God, ratings and distribution

An author’s cheat sheet for getting the right readers through the ratings

During my last trip, the GM of the hotel where we were staying finally admitted he’d been writing a mystery romance novel and invited my thoughts. I was thrilled for him and his forthcoming book! An Egyptian by birth, the man speaks seven languages, served as an executive at the Four Seasons in both Eqypt and London, his depth of experiences superb for writing not just one novel, but a series.

Everyone has a story to tell….

His foremost concern were the topics off-limits in many highly religious parts of the world. This was the opportunity for me to talk about book ratings, a subject that was completely invisible to me until about five years ago when I found myself rejected from a variety of marketing campaigns. After digging into the issue, I discovered my submissions didn’t have a ‘book rating,’ and until this occurred, I’d be prevented from participating.

What is a book rating?

It’s akin to the movie rating system in the EU or America. Several sites offer ratings, which require the submission of manuscript, but also the authors self-identified ratings in major categories. Once submitted, an audit team comprised of readers and editors validate the author-submitted ratings.

What’s rated?

Four-five general sections depending on the site/service: language (curse words), sexuality (same sex), sex (all kinds) graphic (gore). In each of these sections, a scale exists that one must select. At the end, the composite of the above places the book in a category that assigns a rating. If, upon editorial review, what the author has submitted proves incorrect, the rating of the author drops, so the honor system is tightly controlled and multiple offenses result in the author being rejected outright. In other words, one must be accurate.

Why bother?

Because an author (or publisher) wants the broadest distribution for the book. Years ago, major big box stores such as WalMart had different criteria (standards?!) than they do today. That said, Christian bookstores—which have maintained their revenue through the ebook trends—adhere to the rating system. If your book curses God or contains gore, it wouldn’t have been carried without a rating, but if your book is within the required parameters, it should be carried, and that requires a rating.

In terms of your time and effort, about 15 minutes of cut, pasting and uploading. If you have a library (say 5-7 books) it may take an hour or so. Get going by signing up and submitting a book. This guides you through the entire process. If you have a manuscript in .doc form, but don’t yet have (or know how) to convert it to an epub, mobi or other format, go the fastest route and sign up/use Draft to Digital (2 sections down)–it’s what I did years ago and saved me hours of pain!! Once in the D2D system, you can create all these formats for free, safe and then upload to MBC, Google Play or anywhere else requiring these formats. Plus, you have just created a massive distribution for your books!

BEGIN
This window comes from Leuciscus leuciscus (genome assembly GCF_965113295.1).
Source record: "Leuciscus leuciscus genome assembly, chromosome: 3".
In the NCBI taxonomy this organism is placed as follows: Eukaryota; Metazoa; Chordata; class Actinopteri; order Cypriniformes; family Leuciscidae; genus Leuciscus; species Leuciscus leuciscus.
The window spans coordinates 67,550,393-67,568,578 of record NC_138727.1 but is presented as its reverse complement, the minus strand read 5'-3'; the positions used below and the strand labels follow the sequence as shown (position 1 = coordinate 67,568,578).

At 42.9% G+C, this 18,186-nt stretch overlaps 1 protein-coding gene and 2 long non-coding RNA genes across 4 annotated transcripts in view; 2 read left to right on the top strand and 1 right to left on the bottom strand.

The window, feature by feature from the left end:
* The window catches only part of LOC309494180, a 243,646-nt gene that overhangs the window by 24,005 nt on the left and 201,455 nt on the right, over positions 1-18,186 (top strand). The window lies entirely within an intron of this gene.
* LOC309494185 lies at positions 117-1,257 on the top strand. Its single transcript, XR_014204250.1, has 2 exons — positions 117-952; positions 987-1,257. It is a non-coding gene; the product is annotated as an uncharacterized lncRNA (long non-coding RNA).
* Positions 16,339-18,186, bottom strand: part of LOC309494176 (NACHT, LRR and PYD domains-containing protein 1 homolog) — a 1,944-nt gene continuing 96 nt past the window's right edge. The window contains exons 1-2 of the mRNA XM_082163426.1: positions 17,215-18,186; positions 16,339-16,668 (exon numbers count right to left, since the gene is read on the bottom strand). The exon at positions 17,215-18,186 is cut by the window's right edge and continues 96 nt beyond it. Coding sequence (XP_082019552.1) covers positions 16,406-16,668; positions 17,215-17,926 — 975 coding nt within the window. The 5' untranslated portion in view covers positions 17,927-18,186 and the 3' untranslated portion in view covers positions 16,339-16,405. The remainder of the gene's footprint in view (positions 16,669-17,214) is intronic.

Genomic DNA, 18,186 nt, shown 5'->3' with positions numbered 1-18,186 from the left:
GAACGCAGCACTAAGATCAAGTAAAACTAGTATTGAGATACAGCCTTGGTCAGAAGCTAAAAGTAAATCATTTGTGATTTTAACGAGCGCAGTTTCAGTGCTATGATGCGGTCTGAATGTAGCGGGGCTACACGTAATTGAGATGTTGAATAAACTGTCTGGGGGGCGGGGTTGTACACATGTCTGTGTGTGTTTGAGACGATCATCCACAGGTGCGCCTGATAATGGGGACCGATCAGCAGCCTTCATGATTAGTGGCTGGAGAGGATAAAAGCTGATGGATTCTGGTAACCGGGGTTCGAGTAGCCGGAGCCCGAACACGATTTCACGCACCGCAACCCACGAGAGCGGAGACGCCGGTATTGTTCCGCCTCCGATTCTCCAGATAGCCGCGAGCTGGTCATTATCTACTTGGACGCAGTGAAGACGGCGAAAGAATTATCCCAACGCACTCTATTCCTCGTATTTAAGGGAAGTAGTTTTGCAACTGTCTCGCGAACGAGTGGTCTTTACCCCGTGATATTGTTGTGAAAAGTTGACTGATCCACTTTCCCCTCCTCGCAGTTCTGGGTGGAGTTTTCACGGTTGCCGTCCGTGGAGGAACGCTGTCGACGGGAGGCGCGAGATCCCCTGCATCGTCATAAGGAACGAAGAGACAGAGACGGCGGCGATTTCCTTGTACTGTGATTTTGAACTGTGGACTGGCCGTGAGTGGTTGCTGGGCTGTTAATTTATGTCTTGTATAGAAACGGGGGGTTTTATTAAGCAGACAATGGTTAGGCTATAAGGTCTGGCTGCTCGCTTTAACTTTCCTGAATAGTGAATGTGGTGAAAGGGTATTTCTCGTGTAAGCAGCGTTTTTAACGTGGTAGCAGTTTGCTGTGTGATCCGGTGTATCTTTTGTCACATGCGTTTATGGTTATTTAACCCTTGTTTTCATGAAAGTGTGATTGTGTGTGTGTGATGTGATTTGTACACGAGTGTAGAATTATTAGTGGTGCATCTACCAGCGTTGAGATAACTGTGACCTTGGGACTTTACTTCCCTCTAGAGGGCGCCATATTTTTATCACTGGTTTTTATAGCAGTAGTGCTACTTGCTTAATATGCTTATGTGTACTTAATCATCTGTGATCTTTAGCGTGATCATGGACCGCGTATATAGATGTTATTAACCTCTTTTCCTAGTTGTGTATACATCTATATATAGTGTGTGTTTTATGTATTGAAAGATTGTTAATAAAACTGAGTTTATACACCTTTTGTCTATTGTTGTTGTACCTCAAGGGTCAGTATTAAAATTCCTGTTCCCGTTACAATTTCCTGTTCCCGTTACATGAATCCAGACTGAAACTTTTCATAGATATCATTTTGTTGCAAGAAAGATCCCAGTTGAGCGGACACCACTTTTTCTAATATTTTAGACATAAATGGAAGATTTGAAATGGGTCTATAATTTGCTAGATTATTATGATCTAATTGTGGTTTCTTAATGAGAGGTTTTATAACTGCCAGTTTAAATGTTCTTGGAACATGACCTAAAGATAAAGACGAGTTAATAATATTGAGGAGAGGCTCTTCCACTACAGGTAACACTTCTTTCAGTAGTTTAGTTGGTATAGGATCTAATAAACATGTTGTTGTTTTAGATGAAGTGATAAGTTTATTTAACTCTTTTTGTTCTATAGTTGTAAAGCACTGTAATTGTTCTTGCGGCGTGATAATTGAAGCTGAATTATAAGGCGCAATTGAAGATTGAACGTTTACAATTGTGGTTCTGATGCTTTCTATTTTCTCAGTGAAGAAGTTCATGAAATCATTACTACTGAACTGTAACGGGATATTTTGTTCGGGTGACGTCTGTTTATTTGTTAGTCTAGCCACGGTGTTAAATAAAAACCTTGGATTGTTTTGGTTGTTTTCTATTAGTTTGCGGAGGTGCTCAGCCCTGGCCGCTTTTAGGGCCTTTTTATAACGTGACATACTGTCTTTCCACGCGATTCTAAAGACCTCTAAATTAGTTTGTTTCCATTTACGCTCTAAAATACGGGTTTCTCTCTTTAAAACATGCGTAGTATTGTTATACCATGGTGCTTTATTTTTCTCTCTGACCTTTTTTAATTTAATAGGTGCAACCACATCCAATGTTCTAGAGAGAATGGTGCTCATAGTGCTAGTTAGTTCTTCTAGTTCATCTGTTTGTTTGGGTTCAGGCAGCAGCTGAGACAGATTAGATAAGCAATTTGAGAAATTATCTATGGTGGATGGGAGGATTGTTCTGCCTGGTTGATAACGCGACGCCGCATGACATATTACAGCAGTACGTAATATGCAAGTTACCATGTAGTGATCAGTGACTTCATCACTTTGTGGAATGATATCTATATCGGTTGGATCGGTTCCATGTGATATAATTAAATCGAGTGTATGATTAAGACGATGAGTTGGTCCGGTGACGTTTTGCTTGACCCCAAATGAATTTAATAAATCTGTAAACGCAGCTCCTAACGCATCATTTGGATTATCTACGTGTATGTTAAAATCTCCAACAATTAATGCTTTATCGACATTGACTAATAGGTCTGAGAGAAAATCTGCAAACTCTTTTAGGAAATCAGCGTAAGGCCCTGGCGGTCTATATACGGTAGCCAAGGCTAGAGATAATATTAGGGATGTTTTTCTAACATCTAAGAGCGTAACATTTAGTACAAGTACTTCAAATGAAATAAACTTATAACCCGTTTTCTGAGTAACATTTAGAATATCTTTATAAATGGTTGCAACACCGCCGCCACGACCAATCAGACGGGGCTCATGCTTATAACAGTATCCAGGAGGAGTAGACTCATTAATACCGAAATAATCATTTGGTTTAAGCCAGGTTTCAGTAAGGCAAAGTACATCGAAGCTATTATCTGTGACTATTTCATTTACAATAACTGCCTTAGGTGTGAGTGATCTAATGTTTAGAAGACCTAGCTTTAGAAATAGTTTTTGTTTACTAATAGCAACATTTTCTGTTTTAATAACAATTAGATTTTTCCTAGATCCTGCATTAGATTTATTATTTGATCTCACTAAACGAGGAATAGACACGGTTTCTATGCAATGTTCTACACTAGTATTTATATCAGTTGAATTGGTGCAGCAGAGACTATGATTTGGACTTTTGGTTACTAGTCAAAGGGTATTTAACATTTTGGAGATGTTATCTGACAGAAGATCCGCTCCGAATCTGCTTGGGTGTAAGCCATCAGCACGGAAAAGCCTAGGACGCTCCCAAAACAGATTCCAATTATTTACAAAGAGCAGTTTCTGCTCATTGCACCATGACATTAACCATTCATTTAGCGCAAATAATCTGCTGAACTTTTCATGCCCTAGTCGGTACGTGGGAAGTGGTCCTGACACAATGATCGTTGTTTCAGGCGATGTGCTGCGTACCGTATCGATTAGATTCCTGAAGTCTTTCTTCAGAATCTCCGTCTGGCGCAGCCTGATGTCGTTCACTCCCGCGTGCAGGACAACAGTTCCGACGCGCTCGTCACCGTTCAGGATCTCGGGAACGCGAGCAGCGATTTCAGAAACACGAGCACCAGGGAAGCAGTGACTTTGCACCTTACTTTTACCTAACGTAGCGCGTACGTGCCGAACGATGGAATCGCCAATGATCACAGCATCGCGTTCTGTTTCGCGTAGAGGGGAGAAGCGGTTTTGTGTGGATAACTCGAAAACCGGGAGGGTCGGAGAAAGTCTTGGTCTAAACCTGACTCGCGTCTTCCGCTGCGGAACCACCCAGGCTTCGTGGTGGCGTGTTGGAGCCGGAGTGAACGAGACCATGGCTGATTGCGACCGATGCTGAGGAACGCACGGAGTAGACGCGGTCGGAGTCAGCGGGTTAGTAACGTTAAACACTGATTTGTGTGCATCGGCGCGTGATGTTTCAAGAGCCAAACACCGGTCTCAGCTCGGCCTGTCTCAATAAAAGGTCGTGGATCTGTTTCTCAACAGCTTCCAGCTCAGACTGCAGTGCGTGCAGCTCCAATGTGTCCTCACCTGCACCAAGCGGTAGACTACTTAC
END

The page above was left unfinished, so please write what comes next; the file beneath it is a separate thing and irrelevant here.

What’s the “God” part?

Depending on the culture, the mention of deity, be it Heavenly Father, Allah, God, can be used reverently or as a curse. The former mentions are acceptable and not considered offensive, while “oh-my-G-D, or any other derivative) is the equivalent of the F-word. For instance, ratings will go 1-5 curse words, no “F-words” or no use of a deity. The next rating up will be 6-10 curse words, 1-5 F words, 1-5 G words etc and so on. You get the picture. If you want the broadest distribution for a mainstream work of fiction (think John Grisham) you’ll be judicious with language. On the other hand, if your work is graphic, the so too will be the language.

Once your book is rated, then the wide world of marketing programs and distribution is at your fingertips.

Which one to use?

My favorite is MyBookCave, both for ratings and then it has a distribution side. Promotions of all types, self-directed or opt-in for group promotions happen frequently in all types of genres, both free and paid. Specifically, for the reader, books can be free or paid, and for the author, some group promos are also free while others cost nominal amounts, such as $25.  


Unlike the major distributors, amazon, B & N, Kobu etc., MyBookCave requires epub and/or MOBI, along with PDF. For the broadest reach, have all three. This site can be run in conjunction with the Amazon, as well as other aggregators, such as Draft to Digital which I previously mentioned. Since I didn’t mention it before, D2D, is free to authors/publishers, and will allow you to reach 99% of the global ebook distributors in a single shot. Setting local prices is a single dashboard—the easiest and most effective ebook distribution site out there.

Google Play book catalog


Both MBC and D2D offer real-time reporting, just as Amazon or the others. For the publisher or author, it’s all at your fingertips, from uploading, sales, promotions and reporting. Go for it!